The team at Augustus Cullen Law answer important questions that you may have about blockchain and how it is changing the legal environment.

What impact does blockchain have on the legal environment?

In a few short years, blockchain has moved from a niche concept, spoken about exclusively in tech circles, to the mainstream.

But what exactly is it and how does it work legally?

What is Blockchain?

Think of blockchain as the “spreadsheet in the sky”. In other words, a database that exists in the cloud.

Any information that can be saved into a database or spreadsheet can be saved in a blockchain. The content in the blockchain is then able to be shared among users on the network.

Bitcoin is the most well-known example of blockchain technology working. All transactions of this virtual currency, from user to user, are recorded in the blockchain and allow multiple parties to view the transaction records. No one individual or group can change the transaction record since everyone else can see it too.

This new way of storing data and the democratisation of providing information access to more people has the tech industry excited, and increasingly startups and established organisations are looking to implement blockchain technology themselves.

What about privacy and data protection?

Blockchain technology enforces a transparency between all parties involved in transactions made on the environment. This enforced transparency complies with the requirements under data protection law.

However, complying with the new European GDPR (General Data Protection Regulation) could be quite a different matter considering the consolidated responsibilities and sanctions for violating GDPR laws.

Blockchain contracts will be required to integrate appropriate data protection provisions if transactions involve personal data. As such, blockchain software developers’ focus needs to be on the requirements of ‘privacy by default’ and ‘privacy by design’ during the development and implementation stage.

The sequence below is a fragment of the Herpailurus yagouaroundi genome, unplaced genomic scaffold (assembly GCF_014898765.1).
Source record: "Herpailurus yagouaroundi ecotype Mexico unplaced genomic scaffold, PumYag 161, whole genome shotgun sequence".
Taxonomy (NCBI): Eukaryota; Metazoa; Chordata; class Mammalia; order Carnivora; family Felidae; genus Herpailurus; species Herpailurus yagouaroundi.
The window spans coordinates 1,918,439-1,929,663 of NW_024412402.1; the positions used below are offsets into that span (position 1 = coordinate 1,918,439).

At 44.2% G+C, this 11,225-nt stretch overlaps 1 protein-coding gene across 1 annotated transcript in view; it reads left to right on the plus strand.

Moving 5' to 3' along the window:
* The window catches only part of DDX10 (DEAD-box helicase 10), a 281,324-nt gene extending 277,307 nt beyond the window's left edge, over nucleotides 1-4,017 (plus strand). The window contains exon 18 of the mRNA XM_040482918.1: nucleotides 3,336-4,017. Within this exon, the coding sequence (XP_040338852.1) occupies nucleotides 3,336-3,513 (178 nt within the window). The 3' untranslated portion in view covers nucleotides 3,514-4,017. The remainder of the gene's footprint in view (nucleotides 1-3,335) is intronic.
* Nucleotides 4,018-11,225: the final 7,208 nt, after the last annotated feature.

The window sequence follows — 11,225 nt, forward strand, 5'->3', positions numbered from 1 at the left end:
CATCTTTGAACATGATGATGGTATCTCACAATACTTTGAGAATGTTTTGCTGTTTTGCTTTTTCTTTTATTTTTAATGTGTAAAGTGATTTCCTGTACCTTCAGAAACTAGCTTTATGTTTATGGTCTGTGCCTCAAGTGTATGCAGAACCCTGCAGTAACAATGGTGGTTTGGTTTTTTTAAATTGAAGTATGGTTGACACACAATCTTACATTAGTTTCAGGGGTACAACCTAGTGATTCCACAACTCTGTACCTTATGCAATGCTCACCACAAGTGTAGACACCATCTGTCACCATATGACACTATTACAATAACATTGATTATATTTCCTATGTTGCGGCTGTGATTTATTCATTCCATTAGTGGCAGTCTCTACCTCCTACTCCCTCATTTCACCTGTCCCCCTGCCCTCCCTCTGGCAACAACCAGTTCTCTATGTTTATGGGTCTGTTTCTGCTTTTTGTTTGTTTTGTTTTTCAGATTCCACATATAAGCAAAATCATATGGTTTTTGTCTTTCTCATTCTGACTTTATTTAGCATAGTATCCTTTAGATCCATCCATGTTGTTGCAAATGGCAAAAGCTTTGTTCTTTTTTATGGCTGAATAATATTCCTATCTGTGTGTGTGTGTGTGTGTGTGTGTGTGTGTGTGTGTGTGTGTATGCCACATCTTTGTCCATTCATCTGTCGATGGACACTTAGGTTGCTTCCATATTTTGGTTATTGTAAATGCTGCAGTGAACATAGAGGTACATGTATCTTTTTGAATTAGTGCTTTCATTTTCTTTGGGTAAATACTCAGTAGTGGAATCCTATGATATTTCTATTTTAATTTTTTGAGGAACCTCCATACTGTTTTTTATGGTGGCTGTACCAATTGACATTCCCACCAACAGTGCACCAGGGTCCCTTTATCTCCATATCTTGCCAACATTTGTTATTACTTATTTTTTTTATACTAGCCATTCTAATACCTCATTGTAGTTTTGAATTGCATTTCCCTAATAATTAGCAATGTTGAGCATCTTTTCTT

Intellectual Property and Blockchain

Intellectual property rights also need to be considered. It is likely a client buying a blockchain solution will pursue exclusivity and appropriate reparations in the contract to safeguard against intellectual property claims over the technology they are acquiring.

Without applicable contractual securities, businesses risk being subjected to claims over intellectual property and experiencing both financial loss or reputational damage.

Contractual Warranty and Liability

Blockchain smart contracts allow for remote systems automation. Interlinking smart contracts to the Internet of Things (IOT) could improve cost monitoring and increase system efficiency, both of which have positive outcomes for businesses.

The creation of a commerce of services between devices, however, does raise queries over contractual liability and allocation of censure when an IoT device malfunctions.

Blockchain developers and suppliers need to ensure that transaction contracts with a customer for a blockchain solution limits their liability. In addition, an exact limited set of warranties need to be given that exclusively address zones within its governance, particularly when an organisation’s blockchain may involve third party technology or contractors.

Keeping Current with Evolving Laws

The blockchain technology is currently not subjected to any specific regulations and laws. Subsistence laws are customarily applied to new technologies as they emerge, and it is uncommon that a new law is introduced immediately in reaction to the emergence of new technology.

Lawmakers across Europe are looking to understand more about blockchain technology before implementing rules. This ‘wait-and-see’ approach is quite sensible as lawmakers look to avoid applying rules prematurely that might potentially prevent blockchain industry growth.

As such, blockchain technology contracts should assign responsibilities to parties to keep an eye on laws and regulations as they evolve.

What Next for the Blockchain Technology?

Blockchain provides governments, businesses, financial services and the technology industry a means to smoothen e-payments, execute contracts and provide secure online registers much more efficiently, while reducing errors, corruption, and fraud.

However, common contractual issues like liability allocation, warranties and the protection of intellectual property rights remain a potential problem when using for blockchain services.

To fully harness the power of blockchain, businesses will need to rise to these challenges as the technology becomes a part of the global financial and technology terrain.


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